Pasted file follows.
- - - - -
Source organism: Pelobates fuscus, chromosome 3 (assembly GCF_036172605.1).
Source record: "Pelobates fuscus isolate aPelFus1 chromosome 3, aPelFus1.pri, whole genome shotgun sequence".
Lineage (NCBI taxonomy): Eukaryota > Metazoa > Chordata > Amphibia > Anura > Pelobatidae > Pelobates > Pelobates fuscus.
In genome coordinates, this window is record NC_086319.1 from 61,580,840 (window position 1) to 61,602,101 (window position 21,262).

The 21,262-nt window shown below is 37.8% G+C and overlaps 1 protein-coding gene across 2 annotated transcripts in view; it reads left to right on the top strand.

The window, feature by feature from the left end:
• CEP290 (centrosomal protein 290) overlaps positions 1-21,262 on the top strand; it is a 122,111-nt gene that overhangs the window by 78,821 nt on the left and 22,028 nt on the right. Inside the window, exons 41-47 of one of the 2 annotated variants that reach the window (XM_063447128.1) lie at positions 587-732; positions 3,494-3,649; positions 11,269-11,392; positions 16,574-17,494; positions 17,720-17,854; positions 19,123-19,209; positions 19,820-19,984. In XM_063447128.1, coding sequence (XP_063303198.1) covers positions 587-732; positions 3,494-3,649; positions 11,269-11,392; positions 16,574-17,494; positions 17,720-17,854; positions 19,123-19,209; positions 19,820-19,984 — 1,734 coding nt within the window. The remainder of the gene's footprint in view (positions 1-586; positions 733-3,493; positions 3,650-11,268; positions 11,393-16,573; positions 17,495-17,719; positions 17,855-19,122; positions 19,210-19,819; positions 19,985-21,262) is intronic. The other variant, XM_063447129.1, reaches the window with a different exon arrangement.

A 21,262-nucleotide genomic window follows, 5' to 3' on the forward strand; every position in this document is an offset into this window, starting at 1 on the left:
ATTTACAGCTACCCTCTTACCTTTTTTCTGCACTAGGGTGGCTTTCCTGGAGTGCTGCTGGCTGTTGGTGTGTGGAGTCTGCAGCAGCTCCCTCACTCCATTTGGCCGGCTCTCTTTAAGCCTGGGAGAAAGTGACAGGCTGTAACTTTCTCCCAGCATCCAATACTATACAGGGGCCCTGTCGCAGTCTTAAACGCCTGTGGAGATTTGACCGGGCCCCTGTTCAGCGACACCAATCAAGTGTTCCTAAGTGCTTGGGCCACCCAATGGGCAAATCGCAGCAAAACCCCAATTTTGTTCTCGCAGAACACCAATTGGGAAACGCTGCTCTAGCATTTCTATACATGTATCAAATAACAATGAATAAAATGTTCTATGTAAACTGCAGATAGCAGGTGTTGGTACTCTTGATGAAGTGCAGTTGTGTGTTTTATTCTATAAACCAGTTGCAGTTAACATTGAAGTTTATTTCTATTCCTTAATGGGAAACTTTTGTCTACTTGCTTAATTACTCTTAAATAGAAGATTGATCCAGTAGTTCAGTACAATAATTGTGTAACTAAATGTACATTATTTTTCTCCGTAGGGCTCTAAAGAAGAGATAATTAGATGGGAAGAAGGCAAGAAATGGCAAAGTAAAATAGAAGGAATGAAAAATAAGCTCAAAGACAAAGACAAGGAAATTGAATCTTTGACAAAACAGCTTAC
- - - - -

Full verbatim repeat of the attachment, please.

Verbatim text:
Source organism: Pelobates fuscus, chromosome 3 (assembly GCF_036172605.1).
Source record: "Pelobates fuscus isolate aPelFus1 chromosome 3, aPelFus1.pri, whole genome shotgun sequence".
Lineage (NCBI taxonomy): Eukaryota > Metazoa > Chordata > Amphibia > Anura > Pelobatidae > Pelobates > Pelobates fuscus.
In genome coordinates, this window is record NC_086319.1 from 61,580,840 (window position 1) to 61,602,101 (window position 21,262).

The 21,262-nt window shown below is 37.8% G+C and overlaps 1 protein-coding gene across 2 annotated transcripts in view; it reads left to right on the top strand.

The window, feature by feature from the left end:
• CEP290 (centrosomal protein 290) overlaps positions 1-21,262 on the top strand; it is a 122,111-nt gene that overhangs the window by 78,821 nt on the left and 22,028 nt on the right. Inside the window, exons 41-47 of one of the 2 annotated variants that reach the window (XM_063447128.1) lie at positions 587-732; positions 3,494-3,649; positions 11,269-11,392; positions 16,574-17,494; positions 17,720-17,854; positions 19,123-19,209; positions 19,820-19,984. In XM_063447128.1, coding sequence (XP_063303198.1) covers positions 587-732; positions 3,494-3,649; positions 11,269-11,392; positions 16,574-17,494; positions 17,720-17,854; positions 19,123-19,209; positions 19,820-19,984 — 1,734 coding nt within the window. The remainder of the gene's footprint in view (positions 1-586; positions 733-3,493; positions 3,650-11,268; positions 11,393-16,573; positions 17,495-17,719; positions 17,855-19,122; positions 19,210-19,819; positions 19,985-21,262) is intronic. The other variant, XM_063447129.1, reaches the window with a different exon arrangement.

A 21,262-nucleotide genomic window follows, 5' to 3' on the forward strand; every position in this document is an offset into this window, starting at 1 on the left:
ATTTACAGCTACCCTCTTACCTTTTTTCTGCACTAGGGTGGCTTTCCTGGAGTGCTGCTGGCTGTTGGTGTGTGGAGTCTGCAGCAGCTCCCTCACTCCATTTGGCCGGCTCTCTTTAAGCCTGGGAGAAAGTGACAGGCTGTAACTTTCTCCCAGCATCCAATACTATACAGGGGCCCTGTCGCAGTCTTAAACGCCTGTGGAGATTTGACCGGGCCCCTGTTCAGCGACACCAATCAAGTGTTCCTAAGTGCTTGGGCCACCCAATGGGCAAATCGCAGCAAAACCCCAATTTTGTTCTCGCAGAACACCAATTGGGAAACGCTGCTCTAGCATTTCTATACATGTATCAAATAACAATGAATAAAATGTTCTATGTAAACTGCAGATAGCAGGTGTTGGTACTCTTGATGAAGTGCAGTTGTGTGTTTTATTCTATAAACCAGTTGCAGTTAACATTGAAGTTTATTTCTATTCCTTAATGGGAAACTTTTGTCTACTTGCTTAATTACTCTTAAATAGAAGATTGATCCAGTAGTTCAGTACAATAATTGTGTAACTAAATGTACATTATTTTTCTCCGTAGGGCTCTAAAGAAGAGATAATTAGATGGGAAGAAGGCAAGAAATGGCAAAGTAAAATAGAAGGAATGAAAAATAAGCTCAAAGACAAAGACAAGGAAATTGAATCTTTGACAAAACAGCTTAC